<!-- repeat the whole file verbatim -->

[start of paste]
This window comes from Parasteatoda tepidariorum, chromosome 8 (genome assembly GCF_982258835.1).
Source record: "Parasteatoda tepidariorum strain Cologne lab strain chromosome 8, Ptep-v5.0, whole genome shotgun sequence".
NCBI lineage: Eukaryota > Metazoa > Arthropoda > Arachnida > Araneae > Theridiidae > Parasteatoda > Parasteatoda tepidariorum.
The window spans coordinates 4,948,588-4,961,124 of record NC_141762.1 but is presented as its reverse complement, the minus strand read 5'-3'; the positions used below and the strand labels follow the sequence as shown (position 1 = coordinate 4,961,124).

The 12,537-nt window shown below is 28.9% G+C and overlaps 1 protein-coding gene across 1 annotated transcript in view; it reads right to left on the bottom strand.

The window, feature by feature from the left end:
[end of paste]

This window comes from Parasteatoda tepidariorum, chromosome 8 (genome assembly GCF_982258835.1).
Source record: "Parasteatoda tepidariorum strain Cologne lab strain chromosome 8, Ptep-v5.0, whole genome shotgun sequence".
NCBI lineage: Eukaryota > Metazoa > Arthropoda > Arachnida > Araneae > Theridiidae > Parasteatoda > Parasteatoda tepidariorum.
The window spans coordinates 4,948,588-4,961,124 of record NC_141762.1 but is presented as its reverse complement, the minus strand read 5'-3'; the positions used below and the strand labels follow the sequence as shown (position 1 = coordinate 4,961,124).

The 12,537-nt window shown below is 28.9% G+C and overlaps 1 protein-coding gene across 1 annotated transcript in view; it reads right to left on the bottom strand.

The window, feature by feature from the left end: